There is no “Respawn” option in Life

There is no respawn option is life

 

Every day I reflect. I reflect on what it means to be me; what it means to be a gamer; what it means to be a student; what it means to be black; what it means to be male, or an older brother, or a friend. I have the power to reflect on these identities because I have time to do so. Every day is a new opportunity to reevaluate and contemplate.

Videogames also incorporate moments of reflection, of pondering, starting anew, or continuing where one left off.  I can always gain a new level in Overwatch because the work I put in was saved. That saved data does not get rewritten until I, the player, choose to continue my progress. It waits for me to finish what I started. It waits for me to continue to reach new objectives and learn more in order to progress in its virtual world.

Just like life, videogames are full of bewilderment. I can be a formidable opponent against a ferocious dragon, therefore earning the opportunity to slay the beast. I could be late for an exam, therefore I must work with the little time I have been given to complete it. Both required preparation and a mastery of tools I possessed to complete the objectives swiftly and efficiently. However, there is a big difference between playing a life in virtual space and living life in real space.

Life has no respawn.

There is no press button to pause life. There is only continue.

We as people get one chance. One time to live. It is a crime against humanity when someone decides to strip away that life, especially without justification, reason, cause, or merit.

Lt. Richard Collins III was stabbed and killed on Saturday, May 20, 2017 at 3 a.m. near a bus stop on the campus of the University of Maryland, College Park. Collins was at our campus preparing to graduate from Bowie State University that upcoming Tuesday.

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To those of you who do not know, UMD is my alma mater. I did not know him personally, but his death has impacted me. From the location of where he was slain to the person currently in police custody, it makes me…reflect.

As a gamer, I am used to witnessing the simulation of death. Generally, I am then afforded the chance to begin anew, and continue my path; all I have to do is press “A” to continue from the last checkpoint. However, reality is not coded that way; there are no cheat codes for death or life, and there are no patch updates that fix the many wrongs in this world. The game of life is set of the hardest difficultly, that continuously generates new hurdles, obstacles, challenges, and enemies. Life is also a horribly imbalanced system. Too much to even list why it’s so cruel and unjust.

There is no respawn.

Death is a life experience that we confront daily – either by watching it on the television, seeing it on your timeline, or simply being at the wrong place at that time. For there is never a right time for death.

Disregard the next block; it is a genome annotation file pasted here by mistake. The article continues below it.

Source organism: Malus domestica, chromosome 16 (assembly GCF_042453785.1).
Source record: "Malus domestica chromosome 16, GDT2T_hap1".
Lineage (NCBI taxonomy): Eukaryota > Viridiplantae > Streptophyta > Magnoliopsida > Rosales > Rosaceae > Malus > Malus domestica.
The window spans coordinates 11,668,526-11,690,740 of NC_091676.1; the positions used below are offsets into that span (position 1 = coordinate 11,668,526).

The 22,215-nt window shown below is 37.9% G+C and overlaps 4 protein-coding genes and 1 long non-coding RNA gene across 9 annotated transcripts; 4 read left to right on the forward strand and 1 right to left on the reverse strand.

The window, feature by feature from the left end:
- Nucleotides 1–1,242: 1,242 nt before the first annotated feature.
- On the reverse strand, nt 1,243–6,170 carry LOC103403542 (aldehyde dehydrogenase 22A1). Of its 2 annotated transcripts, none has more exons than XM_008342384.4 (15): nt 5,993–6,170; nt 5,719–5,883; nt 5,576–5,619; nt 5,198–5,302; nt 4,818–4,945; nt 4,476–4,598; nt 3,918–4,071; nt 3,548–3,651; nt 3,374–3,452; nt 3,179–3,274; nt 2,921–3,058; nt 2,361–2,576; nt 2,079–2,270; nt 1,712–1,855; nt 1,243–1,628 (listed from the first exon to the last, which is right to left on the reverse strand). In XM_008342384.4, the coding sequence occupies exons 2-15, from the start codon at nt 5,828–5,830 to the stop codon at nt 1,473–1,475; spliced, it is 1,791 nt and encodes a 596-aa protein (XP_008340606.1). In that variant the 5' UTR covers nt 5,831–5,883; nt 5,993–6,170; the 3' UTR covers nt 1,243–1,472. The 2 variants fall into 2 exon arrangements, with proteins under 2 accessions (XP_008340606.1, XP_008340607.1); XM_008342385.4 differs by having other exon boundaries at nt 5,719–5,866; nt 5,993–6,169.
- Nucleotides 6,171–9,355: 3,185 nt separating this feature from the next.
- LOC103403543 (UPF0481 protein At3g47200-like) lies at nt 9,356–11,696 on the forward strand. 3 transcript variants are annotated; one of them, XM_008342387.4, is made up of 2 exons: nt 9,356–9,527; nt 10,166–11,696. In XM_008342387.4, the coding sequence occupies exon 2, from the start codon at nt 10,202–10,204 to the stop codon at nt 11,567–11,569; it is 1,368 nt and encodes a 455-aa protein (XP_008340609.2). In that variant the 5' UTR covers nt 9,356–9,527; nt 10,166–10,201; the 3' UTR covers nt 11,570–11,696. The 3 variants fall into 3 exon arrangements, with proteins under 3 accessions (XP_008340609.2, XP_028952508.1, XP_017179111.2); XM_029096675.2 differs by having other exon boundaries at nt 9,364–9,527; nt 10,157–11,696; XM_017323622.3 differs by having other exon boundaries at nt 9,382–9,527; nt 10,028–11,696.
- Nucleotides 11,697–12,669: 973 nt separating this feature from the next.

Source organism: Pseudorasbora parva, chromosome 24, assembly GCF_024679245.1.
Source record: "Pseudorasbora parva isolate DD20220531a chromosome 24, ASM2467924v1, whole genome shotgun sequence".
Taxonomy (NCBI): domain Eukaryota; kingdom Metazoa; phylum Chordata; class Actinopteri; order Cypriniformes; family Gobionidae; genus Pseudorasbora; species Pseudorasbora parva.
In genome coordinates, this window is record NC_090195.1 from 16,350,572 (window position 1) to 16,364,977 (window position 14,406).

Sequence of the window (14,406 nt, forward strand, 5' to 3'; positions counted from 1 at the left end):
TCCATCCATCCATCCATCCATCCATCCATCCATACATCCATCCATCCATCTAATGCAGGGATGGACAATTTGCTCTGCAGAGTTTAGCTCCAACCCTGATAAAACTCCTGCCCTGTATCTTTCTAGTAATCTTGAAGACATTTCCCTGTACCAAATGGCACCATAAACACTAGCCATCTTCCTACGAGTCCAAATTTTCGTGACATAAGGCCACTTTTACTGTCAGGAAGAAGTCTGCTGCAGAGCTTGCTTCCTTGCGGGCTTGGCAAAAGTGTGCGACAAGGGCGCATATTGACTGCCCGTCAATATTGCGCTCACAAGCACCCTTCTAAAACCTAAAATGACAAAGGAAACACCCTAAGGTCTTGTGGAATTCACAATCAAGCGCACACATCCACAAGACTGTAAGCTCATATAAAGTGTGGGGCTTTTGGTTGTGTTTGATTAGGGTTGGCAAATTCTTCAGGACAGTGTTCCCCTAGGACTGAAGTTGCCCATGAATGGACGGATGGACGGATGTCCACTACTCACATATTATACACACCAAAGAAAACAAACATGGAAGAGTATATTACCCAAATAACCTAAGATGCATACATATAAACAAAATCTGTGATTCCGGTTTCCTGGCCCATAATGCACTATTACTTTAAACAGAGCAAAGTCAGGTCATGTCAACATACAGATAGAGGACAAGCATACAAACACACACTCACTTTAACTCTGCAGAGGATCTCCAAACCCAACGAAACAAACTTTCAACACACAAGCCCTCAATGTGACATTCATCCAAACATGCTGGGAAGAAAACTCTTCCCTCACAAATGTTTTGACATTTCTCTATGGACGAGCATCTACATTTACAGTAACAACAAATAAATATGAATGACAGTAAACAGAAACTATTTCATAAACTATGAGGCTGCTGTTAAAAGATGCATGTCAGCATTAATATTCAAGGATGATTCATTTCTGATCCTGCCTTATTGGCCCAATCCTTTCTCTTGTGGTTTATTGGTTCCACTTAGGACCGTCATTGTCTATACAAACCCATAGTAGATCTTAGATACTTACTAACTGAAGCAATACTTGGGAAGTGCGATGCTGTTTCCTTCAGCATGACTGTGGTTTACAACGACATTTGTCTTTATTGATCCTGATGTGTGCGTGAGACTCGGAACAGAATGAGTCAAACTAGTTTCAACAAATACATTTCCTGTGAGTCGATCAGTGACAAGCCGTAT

There is no respawn. Just one life. A life we should preserve as long as we can. Let us share our experience with others in hopes of conquering the bigger challenges in life as well. Even if one player falls, their ideas, hopes, and dreams should carry others forward.

Lt. Collins III Rest in Paradise. May your spirit influence others to continue playing and being brave and strategic in the game of life.

 

Road to the PhD: Year One

“Road to the PhD” is a new short blog series comprised of reflections of my woes, accomplishments, up and downs, as I try to ascertain the coveted PhD. I am PhD student in Informatics in the School of Informatics and Computing at Indiana University, Bloomington. This is a brief, but concrete reflection of my first year in this program. Hopefully, these reflections will benefit those who are interested in being a games researcher and want to know what that experience is like at the graduate level.

Road to the PhD- Year One

And with the submissions of my final papers and final grades for my students, I have successfully completed my first in my PhD program. Thank goodness! I am so relieved that finals (HELL) week is over! Of course, at the graduate level I feel it starts earlier because one must budget time and energy to drafting papers, starting or finishing projects, and meeting with students to discuss their grades, if you have students. Honestly, it lasted for a good month for me because of the amount of students I had to grade upon my own work that had to get done. However, I learned a lot within the past year about what kind of student I am and the direction I want to go? Also, the balance of becoming a games scholar and scholar who still plays games during free time? A very interesting position that I have yet again place myself in.

When I first arrived at Indiana University I had very little knowledge of the other graduate students who worked on and/or with videogames. I just knew that I needed to meet them and learn about their particular interest in gaming culture. After a week or so, I met one of them in the shared PhD area where most of the PhD students have their desks. During my second week I met Alex who is interested in gaming distribution platforms such as Steam, Blizzard App, and Origin. Alex and I were also taking the same social media course as well, so we developed a nice rapport with each other fairly quickly.

Later on that month, I met Iris who is also fascinated about the culture of gaming and very much into building connections on and off campus with other game enthusiasts. Iris, Alex, and I have since played Overwatch with each other several times and currently creating a games research group and another project that I hope pans out well.

Why did I mentioned these people? Well, it’s not the people that I wanted to highlight, though they both are awesome people. I wanted to highlight this amazing collaborative journey that I have embarked on. Studying videogames as an academic interest and hopefully career, so far is proving to be intriguing, fascinating, and lots of work. Intriguing because I have involved myself from simply reading books on games to utilizing them for academic papers. Fascinating because I get to discuss at any moment between buffs and nerfs in Overwatch to the representation of marginalized identities in some videogames with others in my PhD cohort. Lastly, this is a lot of work to do because the field is still growing, and their are so many directions yet unexplored, and so many questions yet to be asked.